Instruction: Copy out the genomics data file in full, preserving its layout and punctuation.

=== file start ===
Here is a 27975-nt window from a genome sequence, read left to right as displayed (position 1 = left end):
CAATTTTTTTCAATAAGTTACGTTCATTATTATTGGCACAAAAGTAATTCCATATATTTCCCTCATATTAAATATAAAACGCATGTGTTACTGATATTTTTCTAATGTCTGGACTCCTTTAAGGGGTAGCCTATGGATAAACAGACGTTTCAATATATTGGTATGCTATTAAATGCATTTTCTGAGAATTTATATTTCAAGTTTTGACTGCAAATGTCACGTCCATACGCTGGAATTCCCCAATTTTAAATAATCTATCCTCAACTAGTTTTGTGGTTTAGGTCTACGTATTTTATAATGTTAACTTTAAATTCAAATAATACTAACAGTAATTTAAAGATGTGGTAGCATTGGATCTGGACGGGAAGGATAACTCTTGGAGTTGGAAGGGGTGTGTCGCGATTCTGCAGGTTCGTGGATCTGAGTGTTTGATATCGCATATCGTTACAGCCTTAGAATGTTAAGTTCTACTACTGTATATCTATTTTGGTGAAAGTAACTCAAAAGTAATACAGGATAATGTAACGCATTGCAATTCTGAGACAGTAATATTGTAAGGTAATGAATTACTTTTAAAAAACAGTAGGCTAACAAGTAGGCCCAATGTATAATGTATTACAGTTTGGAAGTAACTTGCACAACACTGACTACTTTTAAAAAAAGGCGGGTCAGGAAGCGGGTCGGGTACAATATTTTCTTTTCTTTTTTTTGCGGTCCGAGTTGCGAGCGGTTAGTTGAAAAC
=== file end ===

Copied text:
Here is a 27975-nt window from a genome sequence, read left to right as displayed (position 1 = left end):
CAATTTTTTTCAATAAGTTACGTTCATTATTATTGGCACAAAAGTAATTCCATATATTTCCCTCATATTAAATATAAAACGCATGTGTTACTGATATTTTTCTAATGTCTGGACTCCTTTAAGGGGTAGCCTATGGATAAACAGACGTTTCAATATATTGGTATGCTATTAAATGCATTTTCTGAGAATTTATATTTCAAGTTTTGACTGCAAATGTCACGTCCATACGCTGGAATTCCCCAATTTTAAATAATCTATCCTCAACTAGTTTTGTGGTTTAGGTCTACGTATTTTATAATGTTAACTTTAAATTCAAATAATACTAACAGTAATTTAAAGATGTGGTAGCATTGGATCTGGACGGGAAGGATAACTCTTGGAGTTGGAAGGGGTGTGTCGCGATTCTGCAGGTTCGTGGATCTGAGTGTTTGATATCGCATATCGTTACAGCCTTAGAATGTTAAGTTCTACTACTGTATATCTATTTTGGTGAAAGTAACTCAAAAGTAATACAGGATAATGTAACGCATTGCAATTCTGAGACAGTAATATTGTAAGGTAATGAATTACTTTTAAAAAACAGTAGGCTAACAAGTAGGCCCAATGTATAATGTATTACAGTTTGGAAGTAACTTGCACAACACTGACTACTTTTAAAAAAAGGCGGGTCAGGAAGCGGGTCGGGTACAATATTTTCTTTTCTTTTTTTTGCGGTCCGAGTTGCGAGCGGTTAGTTGAAAAC